I’ll put these thoughts out there on to my blog and into space, and half of me will likely regret it. No one wants to talk about suicide. No one wants to yell to the world how much they are struggling. No one even understands mental illness. That includes me. And yet, I do. I talk about it. I do it for the one person who might need to read this. I do it for my family and friends, who I often can’t tell in conversations how much has been going on. I talk about it because this part of my life keeps me coming back to my yoga mat, and my yoga practice has healed parts of me I thought were unreachable. I do it to glorify God for continuing to bring me through the darkness- even when I don’t want Him to. Even when I beg Him to stop; when I’m angry at Him and think He made me wrong. I speak my truth for myself, because I am healing from the outside in, and I continue to learn that silence only breeds shame. Shame breeds sickness, and that is not how I want to spend my life. I will heal.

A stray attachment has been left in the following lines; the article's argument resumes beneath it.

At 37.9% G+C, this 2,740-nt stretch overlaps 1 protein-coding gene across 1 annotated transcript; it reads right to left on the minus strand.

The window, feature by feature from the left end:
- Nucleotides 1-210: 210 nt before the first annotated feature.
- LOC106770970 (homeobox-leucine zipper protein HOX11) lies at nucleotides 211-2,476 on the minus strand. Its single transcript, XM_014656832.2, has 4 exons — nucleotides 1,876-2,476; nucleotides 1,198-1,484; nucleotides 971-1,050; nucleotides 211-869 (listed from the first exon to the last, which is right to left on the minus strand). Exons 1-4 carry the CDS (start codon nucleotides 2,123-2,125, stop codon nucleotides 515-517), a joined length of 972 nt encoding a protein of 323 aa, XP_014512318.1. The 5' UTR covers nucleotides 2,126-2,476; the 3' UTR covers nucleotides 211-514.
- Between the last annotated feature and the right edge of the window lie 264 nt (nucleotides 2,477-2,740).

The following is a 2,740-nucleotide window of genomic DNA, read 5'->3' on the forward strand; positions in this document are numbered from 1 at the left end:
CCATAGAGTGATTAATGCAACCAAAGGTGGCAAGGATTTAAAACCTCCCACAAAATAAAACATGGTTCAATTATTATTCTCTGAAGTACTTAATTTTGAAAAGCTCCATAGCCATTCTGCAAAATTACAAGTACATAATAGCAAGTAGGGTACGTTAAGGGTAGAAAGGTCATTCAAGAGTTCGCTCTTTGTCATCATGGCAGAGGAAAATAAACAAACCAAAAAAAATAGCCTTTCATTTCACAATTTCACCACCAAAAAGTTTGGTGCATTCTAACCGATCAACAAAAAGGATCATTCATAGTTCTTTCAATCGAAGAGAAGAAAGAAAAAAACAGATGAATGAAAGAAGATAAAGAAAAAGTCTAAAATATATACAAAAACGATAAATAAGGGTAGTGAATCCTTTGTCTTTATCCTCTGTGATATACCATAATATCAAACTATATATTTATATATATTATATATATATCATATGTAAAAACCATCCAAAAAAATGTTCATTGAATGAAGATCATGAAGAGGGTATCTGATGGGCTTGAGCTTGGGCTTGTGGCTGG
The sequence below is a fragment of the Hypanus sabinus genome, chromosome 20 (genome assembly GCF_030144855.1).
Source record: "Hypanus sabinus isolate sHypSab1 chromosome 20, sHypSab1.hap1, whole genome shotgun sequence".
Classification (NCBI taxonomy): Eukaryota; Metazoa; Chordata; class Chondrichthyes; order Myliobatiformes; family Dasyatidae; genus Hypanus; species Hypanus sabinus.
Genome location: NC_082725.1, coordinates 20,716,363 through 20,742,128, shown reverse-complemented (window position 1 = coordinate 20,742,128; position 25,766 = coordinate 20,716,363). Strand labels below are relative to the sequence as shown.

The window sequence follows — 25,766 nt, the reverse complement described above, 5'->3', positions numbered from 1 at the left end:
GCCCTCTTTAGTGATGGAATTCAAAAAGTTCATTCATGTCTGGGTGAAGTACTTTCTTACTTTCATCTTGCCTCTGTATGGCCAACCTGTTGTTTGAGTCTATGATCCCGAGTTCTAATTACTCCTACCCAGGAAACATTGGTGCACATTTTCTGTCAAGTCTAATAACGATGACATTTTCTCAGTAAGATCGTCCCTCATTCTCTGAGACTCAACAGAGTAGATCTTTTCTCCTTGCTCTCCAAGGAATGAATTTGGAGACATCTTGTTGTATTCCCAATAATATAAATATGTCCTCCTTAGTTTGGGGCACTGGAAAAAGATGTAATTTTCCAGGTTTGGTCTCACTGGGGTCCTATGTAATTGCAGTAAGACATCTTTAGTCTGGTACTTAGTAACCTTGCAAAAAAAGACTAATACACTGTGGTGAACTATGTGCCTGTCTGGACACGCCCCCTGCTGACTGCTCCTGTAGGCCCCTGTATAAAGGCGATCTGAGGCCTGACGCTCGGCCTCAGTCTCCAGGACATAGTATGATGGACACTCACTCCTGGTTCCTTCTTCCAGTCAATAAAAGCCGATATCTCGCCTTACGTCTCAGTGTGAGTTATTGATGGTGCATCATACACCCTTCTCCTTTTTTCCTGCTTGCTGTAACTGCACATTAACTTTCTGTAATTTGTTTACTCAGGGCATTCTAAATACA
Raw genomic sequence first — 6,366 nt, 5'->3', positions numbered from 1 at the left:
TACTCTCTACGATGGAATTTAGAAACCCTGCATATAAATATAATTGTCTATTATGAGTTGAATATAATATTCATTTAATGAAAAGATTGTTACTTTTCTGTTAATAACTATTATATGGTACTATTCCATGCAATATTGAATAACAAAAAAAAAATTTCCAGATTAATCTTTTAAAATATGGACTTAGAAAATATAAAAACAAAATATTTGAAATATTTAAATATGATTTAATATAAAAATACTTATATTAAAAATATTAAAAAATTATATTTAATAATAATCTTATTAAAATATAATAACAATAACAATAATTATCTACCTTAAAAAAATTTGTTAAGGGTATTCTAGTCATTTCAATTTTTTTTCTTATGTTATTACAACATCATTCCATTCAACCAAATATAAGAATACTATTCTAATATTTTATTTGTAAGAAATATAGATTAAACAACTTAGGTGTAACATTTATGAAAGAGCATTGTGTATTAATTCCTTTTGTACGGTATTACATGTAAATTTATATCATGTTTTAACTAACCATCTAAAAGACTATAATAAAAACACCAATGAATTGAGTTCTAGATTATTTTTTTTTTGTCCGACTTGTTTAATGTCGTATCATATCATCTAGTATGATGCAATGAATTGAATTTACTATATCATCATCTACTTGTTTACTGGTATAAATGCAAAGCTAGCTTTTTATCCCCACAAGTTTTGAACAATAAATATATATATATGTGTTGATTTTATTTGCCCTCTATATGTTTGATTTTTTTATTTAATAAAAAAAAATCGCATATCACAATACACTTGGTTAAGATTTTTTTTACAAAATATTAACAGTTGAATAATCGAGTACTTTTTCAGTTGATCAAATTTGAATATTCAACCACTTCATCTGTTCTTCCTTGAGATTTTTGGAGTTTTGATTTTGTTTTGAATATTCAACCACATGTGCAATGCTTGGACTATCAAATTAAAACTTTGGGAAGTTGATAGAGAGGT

My Truth About Yoga and My Faith

Two months ago, I graduated from Yoga Teacher Training. I have had a lot of time since then to explore where yoga fits into my life now. Now that I have stepped out of the bubble of Teacher Training, the reality of “what yoga is” has changed for me. I have done a lot of thinking on how yoga fits into my life spiritually and as a believer in Christ. During one week in training, we had to write a “faith statement” and for me, that is where things began getting blurry. I listened carefully to what my classmates and teacher said, and I stepped away from that night questioning myself. Questioning my faith- my idea of what God was. Not because I suddenly didn’t believe in Him, but because I realized I may be getting myself in over my head. I kept this inquiry between myself and God, for the most part. “Lord, if yoga becomes bigger than my faith in you, show me,” became my prayer.